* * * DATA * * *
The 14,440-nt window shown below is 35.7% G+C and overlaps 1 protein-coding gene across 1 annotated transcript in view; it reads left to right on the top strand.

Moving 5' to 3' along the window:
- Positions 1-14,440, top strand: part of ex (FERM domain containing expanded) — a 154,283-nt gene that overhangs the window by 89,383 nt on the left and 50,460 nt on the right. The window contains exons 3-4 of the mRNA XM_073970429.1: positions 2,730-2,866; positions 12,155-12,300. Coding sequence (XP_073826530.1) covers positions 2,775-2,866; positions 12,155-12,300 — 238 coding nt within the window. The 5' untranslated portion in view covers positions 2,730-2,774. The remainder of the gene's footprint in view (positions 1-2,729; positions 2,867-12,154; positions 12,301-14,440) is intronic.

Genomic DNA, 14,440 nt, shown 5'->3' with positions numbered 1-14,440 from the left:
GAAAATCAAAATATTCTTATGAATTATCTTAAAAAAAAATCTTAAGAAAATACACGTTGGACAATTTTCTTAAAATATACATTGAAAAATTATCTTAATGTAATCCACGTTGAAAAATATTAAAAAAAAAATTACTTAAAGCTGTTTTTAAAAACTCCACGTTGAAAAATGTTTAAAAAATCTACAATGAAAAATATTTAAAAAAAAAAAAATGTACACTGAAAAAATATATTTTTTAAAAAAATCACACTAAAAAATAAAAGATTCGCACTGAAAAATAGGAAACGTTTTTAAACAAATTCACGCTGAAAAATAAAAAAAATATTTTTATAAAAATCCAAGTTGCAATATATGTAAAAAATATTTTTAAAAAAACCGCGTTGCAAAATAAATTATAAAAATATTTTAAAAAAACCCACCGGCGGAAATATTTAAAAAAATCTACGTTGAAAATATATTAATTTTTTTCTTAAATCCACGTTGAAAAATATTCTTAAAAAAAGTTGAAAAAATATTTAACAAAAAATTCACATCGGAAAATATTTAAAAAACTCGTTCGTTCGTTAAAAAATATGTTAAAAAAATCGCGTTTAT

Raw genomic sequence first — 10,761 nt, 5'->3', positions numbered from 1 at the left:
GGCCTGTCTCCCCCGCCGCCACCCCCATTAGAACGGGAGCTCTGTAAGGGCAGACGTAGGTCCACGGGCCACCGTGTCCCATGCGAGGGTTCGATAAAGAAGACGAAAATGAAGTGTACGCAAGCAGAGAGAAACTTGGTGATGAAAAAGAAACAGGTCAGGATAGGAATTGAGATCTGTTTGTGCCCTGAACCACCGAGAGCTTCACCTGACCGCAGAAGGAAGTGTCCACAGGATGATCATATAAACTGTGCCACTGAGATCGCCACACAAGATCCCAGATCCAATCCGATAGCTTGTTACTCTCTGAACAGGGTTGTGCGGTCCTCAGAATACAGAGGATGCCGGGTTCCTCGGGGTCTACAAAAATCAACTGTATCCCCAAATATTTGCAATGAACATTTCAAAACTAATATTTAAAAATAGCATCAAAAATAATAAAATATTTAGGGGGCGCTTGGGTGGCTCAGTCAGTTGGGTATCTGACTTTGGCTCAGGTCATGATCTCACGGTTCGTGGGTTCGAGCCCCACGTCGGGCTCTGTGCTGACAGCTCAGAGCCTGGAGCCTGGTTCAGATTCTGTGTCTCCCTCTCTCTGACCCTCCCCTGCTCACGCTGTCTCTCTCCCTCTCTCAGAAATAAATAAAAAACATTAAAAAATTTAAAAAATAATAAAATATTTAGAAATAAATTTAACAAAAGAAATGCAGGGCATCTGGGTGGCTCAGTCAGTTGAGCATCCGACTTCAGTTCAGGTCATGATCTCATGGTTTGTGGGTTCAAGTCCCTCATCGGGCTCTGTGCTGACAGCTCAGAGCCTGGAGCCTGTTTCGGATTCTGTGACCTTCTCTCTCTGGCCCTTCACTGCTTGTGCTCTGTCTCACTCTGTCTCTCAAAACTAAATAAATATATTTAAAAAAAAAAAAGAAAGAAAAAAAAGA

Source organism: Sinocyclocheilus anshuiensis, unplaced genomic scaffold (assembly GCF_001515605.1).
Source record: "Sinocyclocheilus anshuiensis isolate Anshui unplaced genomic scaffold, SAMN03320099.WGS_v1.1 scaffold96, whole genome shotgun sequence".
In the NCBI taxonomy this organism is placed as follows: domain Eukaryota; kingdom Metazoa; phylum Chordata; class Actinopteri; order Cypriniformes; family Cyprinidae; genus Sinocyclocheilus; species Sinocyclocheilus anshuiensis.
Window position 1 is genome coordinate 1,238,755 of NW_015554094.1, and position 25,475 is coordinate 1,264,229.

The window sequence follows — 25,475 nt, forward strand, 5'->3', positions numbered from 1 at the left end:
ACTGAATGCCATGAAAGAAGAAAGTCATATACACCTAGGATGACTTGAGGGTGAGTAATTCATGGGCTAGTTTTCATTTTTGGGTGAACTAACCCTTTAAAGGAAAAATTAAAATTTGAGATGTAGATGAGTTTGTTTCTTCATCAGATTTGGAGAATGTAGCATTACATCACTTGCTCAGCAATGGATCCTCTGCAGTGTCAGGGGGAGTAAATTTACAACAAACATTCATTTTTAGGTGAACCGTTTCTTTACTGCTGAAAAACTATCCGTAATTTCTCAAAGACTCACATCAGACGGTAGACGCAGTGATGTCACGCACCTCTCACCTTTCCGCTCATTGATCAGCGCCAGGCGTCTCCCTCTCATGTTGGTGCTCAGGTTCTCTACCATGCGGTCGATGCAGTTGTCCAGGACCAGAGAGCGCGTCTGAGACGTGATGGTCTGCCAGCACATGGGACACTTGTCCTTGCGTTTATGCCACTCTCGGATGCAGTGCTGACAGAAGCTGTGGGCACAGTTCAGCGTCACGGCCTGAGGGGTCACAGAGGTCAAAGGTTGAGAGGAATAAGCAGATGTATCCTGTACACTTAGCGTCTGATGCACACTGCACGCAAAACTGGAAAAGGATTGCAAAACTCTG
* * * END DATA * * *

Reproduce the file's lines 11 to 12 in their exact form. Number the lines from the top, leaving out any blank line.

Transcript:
Window position 1 is genome coordinate 1,238,755 of NW_015554094.1, and position 25,475 is coordinate 1,264,229.

The window sequence follows — 25,475 nt, forward strand, 5'->3', positions numbered from 1 at the left end: